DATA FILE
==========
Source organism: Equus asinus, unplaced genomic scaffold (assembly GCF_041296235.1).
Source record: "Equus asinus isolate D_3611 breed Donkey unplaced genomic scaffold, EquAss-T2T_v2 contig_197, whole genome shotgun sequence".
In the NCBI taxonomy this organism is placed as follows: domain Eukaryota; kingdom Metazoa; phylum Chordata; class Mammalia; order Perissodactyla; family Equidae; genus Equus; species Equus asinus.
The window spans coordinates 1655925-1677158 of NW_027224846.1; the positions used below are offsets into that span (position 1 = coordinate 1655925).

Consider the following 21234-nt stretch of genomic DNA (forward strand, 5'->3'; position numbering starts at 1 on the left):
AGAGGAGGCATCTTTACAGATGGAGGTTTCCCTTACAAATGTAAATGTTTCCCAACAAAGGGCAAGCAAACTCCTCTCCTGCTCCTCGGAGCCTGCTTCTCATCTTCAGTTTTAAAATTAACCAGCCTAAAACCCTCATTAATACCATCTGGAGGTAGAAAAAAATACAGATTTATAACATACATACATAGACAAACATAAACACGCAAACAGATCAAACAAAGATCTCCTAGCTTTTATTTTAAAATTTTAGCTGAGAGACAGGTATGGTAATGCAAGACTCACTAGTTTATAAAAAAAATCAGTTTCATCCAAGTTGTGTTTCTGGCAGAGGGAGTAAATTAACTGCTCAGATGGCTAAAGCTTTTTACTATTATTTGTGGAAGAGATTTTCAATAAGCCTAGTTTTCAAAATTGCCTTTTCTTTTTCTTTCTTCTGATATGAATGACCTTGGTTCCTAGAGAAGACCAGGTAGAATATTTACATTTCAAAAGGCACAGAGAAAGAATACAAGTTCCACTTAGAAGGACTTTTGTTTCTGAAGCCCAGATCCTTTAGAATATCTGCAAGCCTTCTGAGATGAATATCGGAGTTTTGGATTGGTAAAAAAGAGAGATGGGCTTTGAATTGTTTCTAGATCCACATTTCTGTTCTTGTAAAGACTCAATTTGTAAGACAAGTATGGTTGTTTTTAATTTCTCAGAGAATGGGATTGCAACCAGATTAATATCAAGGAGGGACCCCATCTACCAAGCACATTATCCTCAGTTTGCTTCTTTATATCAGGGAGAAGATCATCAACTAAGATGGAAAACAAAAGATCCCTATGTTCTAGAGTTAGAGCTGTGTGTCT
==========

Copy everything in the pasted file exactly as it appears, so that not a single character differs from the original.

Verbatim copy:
Source organism: Equus asinus, unplaced genomic scaffold (assembly GCF_041296235.1).
Source record: "Equus asinus isolate D_3611 breed Donkey unplaced genomic scaffold, EquAss-T2T_v2 contig_197, whole genome shotgun sequence".
In the NCBI taxonomy this organism is placed as follows: domain Eukaryota; kingdom Metazoa; phylum Chordata; class Mammalia; order Perissodactyla; family Equidae; genus Equus; species Equus asinus.
The window spans coordinates 1655925-1677158 of NW_027224846.1; the positions used below are offsets into that span (position 1 = coordinate 1655925).

Consider the following 21234-nt stretch of genomic DNA (forward strand, 5'->3'; position numbering starts at 1 on the left):
AGAGGAGGCATCTTTACAGATGGAGGTTTCCCTTACAAATGTAAATGTTTCCCAACAAAGGGCAAGCAAACTCCTCTCCTGCTCCTCGGAGCCTGCTTCTCATCTTCAGTTTTAAAATTAACCAGCCTAAAACCCTCATTAATACCATCTGGAGGTAGAAAAAAATACAGATTTATAACATACATACATAGACAAACATAAACACGCAAACAGATCAAACAAAGATCTCCTAGCTTTTATTTTAAAATTTTAGCTGAGAGACAGGTATGGTAATGCAAGACTCACTAGTTTATAAAAAAAATCAGTTTCATCCAAGTTGTGTTTCTGGCAGAGGGAGTAAATTAACTGCTCAGATGGCTAAAGCTTTTTACTATTATTTGTGGAAGAGATTTTCAATAAGCCTAGTTTTCAAAATTGCCTTTTCTTTTTCTTTCTTCTGATATGAATGACCTTGGTTCCTAGAGAAGACCAGGTAGAATATTTACATTTCAAAAGGCACAGAGAAAGAATACAAGTTCCACTTAGAAGGACTTTTGTTTCTGAAGCCCAGATCCTTTAGAATATCTGCAAGCCTTCTGAGATGAATATCGGAGTTTTGGATTGGTAAAAAAGAGAGATGGGCTTTGAATTGTTTCTAGATCCACATTTCTGTTCTTGTAAAGACTCAATTTGTAAGACAAGTATGGTTGTTTTTAATTTCTCAGAGAATGGGATTGCAACCAGATTAATATCAAGGAGGGACCCCATCTACCAAGCACATTATCCTCAGTTTGCTTCTTTATATCAGGGAGAAGATCATCAACTAAGATGGAAAACAAAAGATCCCTATGTTCTAGAGTTAGAGCTGTGTGTCT